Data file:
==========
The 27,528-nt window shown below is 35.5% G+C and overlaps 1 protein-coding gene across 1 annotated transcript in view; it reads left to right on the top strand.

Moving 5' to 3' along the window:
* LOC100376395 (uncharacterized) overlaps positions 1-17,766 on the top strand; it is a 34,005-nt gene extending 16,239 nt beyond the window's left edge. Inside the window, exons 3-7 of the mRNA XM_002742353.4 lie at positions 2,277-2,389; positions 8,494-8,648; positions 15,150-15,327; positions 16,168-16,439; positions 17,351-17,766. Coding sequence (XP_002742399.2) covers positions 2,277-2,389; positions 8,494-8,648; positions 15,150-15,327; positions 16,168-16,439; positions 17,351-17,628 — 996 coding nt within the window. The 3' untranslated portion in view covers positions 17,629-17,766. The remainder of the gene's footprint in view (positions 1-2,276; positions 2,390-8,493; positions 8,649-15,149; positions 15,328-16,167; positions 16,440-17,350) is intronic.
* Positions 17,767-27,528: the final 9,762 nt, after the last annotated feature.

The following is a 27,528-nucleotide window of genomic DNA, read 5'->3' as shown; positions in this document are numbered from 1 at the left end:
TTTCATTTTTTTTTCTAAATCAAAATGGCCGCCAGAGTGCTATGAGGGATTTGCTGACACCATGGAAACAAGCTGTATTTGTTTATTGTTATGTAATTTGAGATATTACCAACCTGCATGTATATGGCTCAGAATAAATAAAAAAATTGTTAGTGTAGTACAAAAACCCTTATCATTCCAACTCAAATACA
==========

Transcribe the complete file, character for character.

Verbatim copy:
The 27,528-nt window shown below is 35.5% G+C and overlaps 1 protein-coding gene across 1 annotated transcript in view; it reads left to right on the top strand.

Moving 5' to 3' along the window:
* LOC100376395 (uncharacterized) overlaps positions 1-17,766 on the top strand; it is a 34,005-nt gene extending 16,239 nt beyond the window's left edge. Inside the window, exons 3-7 of the mRNA XM_002742353.4 lie at positions 2,277-2,389; positions 8,494-8,648; positions 15,150-15,327; positions 16,168-16,439; positions 17,351-17,766. Coding sequence (XP_002742399.2) covers positions 2,277-2,389; positions 8,494-8,648; positions 15,150-15,327; positions 16,168-16,439; positions 17,351-17,628 — 996 coding nt within the window. The 3' untranslated portion in view covers positions 17,629-17,766. The remainder of the gene's footprint in view (positions 1-2,276; positions 2,390-8,493; positions 8,649-15,149; positions 15,328-16,167; positions 16,440-17,350) is intronic.
* Positions 17,767-27,528: the final 9,762 nt, after the last annotated feature.

The following is a 27,528-nucleotide window of genomic DNA, read 5'->3' as shown; positions in this document are numbered from 1 at the left end:
TTTCATTTTTTTTTCTAAATCAAAATGGCCGCCAGAGTGCTATGAGGGATTTGCTGACACCATGGAAACAAGCTGTATTTGTTTATTGTTATGTAATTTGAGATATTACCAACCTGCATGTATATGGCTCAGAATAAATAAAAAAATTGTTAGTGTAGTACAAAAACCCTTATCATTCCAACTCAAATACA